Obon festival continues tradition in Visalia
By Brett Wilkison, Visalia Times Delta, July 17, 2009
Visalia, CA (USA) -- More than 2,000 years ago, in what is now India, the Buddha gathered his followers and told them to celebrate their ancestors. According to Buddhist lore, the monks kept to their solemn rituals, while the civilians danced.
<< Aiko Hasebe practices a Japanese folk dance during rehearsal for Sunday's Obon festival at the Visalia Buddhist Church. (Ron Holman)
Now, two millenniums later on a different continent, the Obon festival, or "gathering of joy" that was popularized in Japan and includes a mix of East Asian culture and folklore, has taken root in the Central Valley.
July features a string of weekend festivals, from Fresno and Fowler to Parlier and Reedley. Visalia's event, now in its 28th consecutive year, takes place Sunday night at the Visalia Buddhist Church.
Like the other local gatherings, the night will include a solemn ceremony remembering loved ones lost, outdoor processional dances underneath colorful globe lanterns and performances by traditional taiko drummers.
"It's multiethnic, laid back, just an easy evening where everyone has a relaxing time," said the Rev. Jo-Ren MacDonald, the church's spiritual leader.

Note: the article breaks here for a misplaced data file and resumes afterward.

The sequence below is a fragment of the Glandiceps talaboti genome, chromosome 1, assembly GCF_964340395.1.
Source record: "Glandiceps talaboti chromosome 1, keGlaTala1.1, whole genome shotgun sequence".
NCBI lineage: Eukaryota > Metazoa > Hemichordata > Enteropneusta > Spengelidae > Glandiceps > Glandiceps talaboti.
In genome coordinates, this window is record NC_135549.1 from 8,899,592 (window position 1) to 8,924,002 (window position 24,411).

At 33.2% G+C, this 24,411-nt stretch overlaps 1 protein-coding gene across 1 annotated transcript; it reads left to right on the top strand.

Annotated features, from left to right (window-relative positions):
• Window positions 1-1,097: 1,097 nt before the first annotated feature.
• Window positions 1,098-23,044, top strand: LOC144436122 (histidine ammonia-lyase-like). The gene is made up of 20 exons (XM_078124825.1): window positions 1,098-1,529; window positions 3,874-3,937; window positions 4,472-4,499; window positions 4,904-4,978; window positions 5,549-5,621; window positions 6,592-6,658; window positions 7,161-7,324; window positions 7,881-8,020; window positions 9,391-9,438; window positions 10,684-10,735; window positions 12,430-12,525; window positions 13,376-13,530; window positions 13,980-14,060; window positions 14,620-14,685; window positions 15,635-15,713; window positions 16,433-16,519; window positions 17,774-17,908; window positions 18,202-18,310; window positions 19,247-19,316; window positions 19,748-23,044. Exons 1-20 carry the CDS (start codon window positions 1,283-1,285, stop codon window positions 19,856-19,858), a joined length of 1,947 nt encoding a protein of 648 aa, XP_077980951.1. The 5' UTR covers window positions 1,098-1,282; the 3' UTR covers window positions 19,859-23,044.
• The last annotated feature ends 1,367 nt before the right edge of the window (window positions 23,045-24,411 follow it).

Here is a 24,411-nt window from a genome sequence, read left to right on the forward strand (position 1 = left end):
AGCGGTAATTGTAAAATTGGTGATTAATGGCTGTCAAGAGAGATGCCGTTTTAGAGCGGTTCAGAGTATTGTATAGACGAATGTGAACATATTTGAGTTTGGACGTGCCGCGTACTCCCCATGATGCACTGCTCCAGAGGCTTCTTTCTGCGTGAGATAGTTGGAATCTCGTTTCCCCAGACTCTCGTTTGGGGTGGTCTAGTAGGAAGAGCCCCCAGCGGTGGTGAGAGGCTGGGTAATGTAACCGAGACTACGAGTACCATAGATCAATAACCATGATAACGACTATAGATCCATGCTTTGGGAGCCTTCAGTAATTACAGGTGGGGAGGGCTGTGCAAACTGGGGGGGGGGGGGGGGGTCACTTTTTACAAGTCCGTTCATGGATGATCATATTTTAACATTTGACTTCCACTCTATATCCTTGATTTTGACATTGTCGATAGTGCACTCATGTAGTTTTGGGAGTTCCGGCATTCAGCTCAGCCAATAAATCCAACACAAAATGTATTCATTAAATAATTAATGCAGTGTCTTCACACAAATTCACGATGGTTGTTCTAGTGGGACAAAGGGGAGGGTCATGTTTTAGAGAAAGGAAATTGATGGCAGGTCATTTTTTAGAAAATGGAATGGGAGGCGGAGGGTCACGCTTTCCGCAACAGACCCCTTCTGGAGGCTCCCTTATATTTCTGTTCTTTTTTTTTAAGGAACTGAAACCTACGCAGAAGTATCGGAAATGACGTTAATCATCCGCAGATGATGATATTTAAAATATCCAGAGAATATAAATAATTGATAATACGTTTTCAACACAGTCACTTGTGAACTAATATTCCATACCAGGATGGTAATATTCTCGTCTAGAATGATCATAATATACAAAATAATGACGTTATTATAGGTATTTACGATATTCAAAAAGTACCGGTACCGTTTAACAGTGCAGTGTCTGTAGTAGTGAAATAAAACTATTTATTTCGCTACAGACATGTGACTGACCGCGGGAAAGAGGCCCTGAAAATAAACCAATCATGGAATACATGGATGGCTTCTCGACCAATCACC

Yearly Obon celebrations started in the United States as far back as the late 19th century. In the Central Valley, they date to at least the 1950s, and since then they've become a special cultural touchstone for the Japanese community.
"It's like a family get-together," said Ellen Tanimoto, president of the Visalia Buddhist Church. She and most of the temple's other performers are attending every festival in the area, starting with Fresno's, which was Saturday. Performers at the other festivals will do the same for Visalia, she said.
"We join together, the whole Central Valley, to celebrate," she said.
Rehearsals and relaxation
Preparations for the Visalia festival have been under way since June, when the temple's two dozen dancers started rehearsing two times a week.
They'll perform 12 dances, each set to songs that celebrate hometowns around Japan and chronicle the toil of their workers.
A favorite continues to be tanko bushi, or the coal miner's dance: The dance is set to a catchy tune, and performers act as if they're pushing carts around in a circle and shoveling coal over their shoulders.
"People catch on very fast," said Susie Yamashita, 74, a dance instructor who last year saw hundreds of performers veterans and newbies alike ' circle around the temple's outdoor stage.
"No matter what mood you're in when you come here, you're going to go home relaxed," the Rev. MacDonald said. "That's our gift: We make people feel better."